To achieve this goal, he retreated to his father-in-law's attic, where he worked on his sefer for 10 consecutive years.


During this period, however, a fanatic and unbridled Moslem tyrant gained control of Tunisia, and persecuted all those who did not accept his faith, especially the Jews of Kairuan. As a result, all of the city's Jewish residents fled to places controlled by the Elmuhides, who were more tolerant of the Jews. Among the fugitives was Rav Yitzchak who, with his wife and two children, moved to the Moroccan city of Fez.

A short while earlier, his good friend Rav Yehosef left Kairuan and moved to Grenada, where he succeeded his father, Rav Shmuel Hanagid, as viceroy.

Fez's Jews were overjoyed by Rav Yitzchak's arrival and undertook to support him and his family so that he could continue to work on his monumental sefer undisturbed. They also founded a yeshiva in his honor, and many students throughout Morocco came to Fez to study under him.

Rav Yitzchak remained in Fez for 40 years, during which time he completed his Sefer Ha'halachos, which is considered the first fundamental work in halachic literature. Eventually, he became known as Rav Yitzchak Alfasi, or the Rif, due to his connection to the city of Fez.


The style Rav Yitzchak employed in Sefer Ha'halachos is very unique. He transcribed the language of the Mishna and the Gemara's halachic conclusions verbatim, and didn't cite all of the deliberations surrounding them. This sefer covers Moed, Nashim, Nezikin, Brachos and Chulin.

Immediately after the appearance of the sefer, Rav Yitzchak gained wide acclaim throughout the entire Jewish world. Great Torah sages were astounded by the breadth of his work, and by his rare brilliance. Chachamim, rabbanim and dayanim regarded the sefer as a methodical and concentrated halachic source because it presented the halacha clearly and conclusively.

The appearance of this monumental work also resulted in a profound change in the study practices of the Jewish public. Since this sefer was written prior to the times of Rashi, Rashbam and the Tosfos, many found it difficult to probe the depths of Gemara on their own. This sefer soon became known as the Talmud Katan, and it opened the glorious world of the Gemara to the public at large.


While Rav Yehosef Hanagid advocated the study of Sefer Ha'halachos, there were a number of Spanish chachamim who opposed the sefer, most notably Rav Yitzchak ben Baruch Albailiya, author of Kupas Harochlim.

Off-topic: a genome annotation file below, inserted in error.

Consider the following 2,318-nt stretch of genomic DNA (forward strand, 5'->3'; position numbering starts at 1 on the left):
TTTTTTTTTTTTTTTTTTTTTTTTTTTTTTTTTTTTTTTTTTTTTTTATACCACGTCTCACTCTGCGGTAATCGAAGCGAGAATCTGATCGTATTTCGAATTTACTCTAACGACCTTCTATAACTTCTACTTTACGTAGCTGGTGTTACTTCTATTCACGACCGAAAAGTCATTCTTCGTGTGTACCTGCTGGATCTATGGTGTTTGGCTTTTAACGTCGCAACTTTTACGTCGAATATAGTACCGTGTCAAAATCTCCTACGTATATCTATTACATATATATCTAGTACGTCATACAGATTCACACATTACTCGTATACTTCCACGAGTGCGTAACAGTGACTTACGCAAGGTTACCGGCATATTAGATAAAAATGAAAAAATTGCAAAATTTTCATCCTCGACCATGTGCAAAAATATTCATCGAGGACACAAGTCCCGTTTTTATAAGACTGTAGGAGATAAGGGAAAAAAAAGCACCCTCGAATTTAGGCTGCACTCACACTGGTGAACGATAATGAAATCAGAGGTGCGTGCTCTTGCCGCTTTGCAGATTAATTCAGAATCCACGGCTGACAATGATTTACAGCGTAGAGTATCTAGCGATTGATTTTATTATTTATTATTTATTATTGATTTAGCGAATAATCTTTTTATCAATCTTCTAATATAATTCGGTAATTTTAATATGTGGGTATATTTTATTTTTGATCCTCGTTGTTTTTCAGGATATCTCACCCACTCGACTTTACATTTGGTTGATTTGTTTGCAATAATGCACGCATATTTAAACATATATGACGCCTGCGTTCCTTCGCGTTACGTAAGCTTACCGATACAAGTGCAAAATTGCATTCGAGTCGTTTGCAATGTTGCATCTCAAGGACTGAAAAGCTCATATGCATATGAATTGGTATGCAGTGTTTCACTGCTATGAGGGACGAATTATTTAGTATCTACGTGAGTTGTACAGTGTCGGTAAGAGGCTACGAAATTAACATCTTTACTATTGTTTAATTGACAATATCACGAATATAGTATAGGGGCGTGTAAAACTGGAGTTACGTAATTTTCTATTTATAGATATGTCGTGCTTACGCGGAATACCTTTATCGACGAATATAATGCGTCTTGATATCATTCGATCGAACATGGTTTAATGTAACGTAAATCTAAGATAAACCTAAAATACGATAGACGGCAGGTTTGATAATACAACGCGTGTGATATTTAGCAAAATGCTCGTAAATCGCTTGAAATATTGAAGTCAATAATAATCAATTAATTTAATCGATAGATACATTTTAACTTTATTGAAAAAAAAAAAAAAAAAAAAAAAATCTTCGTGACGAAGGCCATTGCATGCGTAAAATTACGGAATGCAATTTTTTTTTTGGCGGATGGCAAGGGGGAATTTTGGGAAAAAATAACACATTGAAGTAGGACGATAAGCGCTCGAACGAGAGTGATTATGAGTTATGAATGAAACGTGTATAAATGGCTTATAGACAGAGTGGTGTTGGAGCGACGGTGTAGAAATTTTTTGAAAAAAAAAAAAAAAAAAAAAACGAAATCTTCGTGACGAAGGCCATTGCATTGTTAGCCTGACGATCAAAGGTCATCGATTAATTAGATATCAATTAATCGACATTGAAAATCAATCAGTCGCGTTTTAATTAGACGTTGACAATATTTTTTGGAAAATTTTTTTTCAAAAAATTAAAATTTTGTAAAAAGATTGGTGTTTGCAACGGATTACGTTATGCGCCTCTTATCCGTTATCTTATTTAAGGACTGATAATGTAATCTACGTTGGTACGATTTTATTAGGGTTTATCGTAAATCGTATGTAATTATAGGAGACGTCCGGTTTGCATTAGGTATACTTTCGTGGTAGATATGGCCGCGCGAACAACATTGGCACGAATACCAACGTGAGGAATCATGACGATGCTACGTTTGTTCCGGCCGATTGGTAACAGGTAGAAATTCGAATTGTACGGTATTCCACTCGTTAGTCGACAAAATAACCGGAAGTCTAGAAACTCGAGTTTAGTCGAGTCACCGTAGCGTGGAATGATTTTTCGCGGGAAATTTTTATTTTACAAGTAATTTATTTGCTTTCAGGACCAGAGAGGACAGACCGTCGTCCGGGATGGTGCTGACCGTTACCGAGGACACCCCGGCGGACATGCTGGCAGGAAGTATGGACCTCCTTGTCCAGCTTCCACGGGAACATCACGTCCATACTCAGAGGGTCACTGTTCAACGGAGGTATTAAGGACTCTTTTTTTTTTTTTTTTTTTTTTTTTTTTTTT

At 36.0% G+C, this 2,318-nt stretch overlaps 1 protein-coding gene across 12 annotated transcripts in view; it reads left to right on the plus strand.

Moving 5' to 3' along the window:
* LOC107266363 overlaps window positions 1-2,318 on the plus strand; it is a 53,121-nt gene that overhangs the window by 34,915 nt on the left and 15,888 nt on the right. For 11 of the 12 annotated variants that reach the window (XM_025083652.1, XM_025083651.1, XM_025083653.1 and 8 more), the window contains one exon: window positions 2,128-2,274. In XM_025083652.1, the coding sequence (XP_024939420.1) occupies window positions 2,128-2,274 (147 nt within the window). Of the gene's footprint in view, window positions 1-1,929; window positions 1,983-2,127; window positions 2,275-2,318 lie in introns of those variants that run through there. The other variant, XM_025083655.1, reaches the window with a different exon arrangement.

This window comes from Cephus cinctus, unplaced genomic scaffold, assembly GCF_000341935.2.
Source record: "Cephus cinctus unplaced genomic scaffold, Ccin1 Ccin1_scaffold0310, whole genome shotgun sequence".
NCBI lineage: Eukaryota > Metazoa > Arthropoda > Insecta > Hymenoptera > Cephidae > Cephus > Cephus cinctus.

This great talmid chacham, who was also a friend of Rav Yehosef Hanagid, felt that Sefer Ha'halachos might cause people to stop studying Gemara. He, however, still held Rav Yitzchak in high esteem.

Others who opposed it were Rav Yitzchak Ibn Gey'at, who was a student of the Ibn Ezra and rav of the city of Lusina, as well as the author of Meah Shearim.

Despite this opposition, all of which was leshem Shamayim, the sefer gained wide acclaim and was highly praised. Eventually, Jews from all over the continent began to address halachic questions to Rav Yitzchak and to regard him as the region's primary halachic authority.


A short while after Rav Yitzchak published Sefer Ha'halachos, a special courier from Grenada arrived with bad tidings: Rav Yehosef Hanagid had been murdered in his palace on Shabbos. The assassins, who came from the lower class, had been incited by Rav Yehosef's enemies, who were jealous of his success.

Rav Yehosef's wife, Rachel, and her son hid in a cellar and were saved. Rav Yitzchak Ibn Gey'at was also saved, and undertook to support Rav Yehosef's widow and her son.

Rav Yitzchak was very pained by this news. However, he derived comfort from his many activities on behalf of Fez's Jews.


In his capacity as spiritual leader of Fez, Rav Yitzchak expanded its yeshiva and made various amendments that benefited his community.

As the city's dayan, he was known for his integrity and impartiality. However, it was precisely this impartiality and unwillingness to kowtow to the wealthy or to divert justice in their favor, which aroused the animosity of one of Fez' wealthy Jewish residents, Chalif ben Elgav, who was close to the ruler.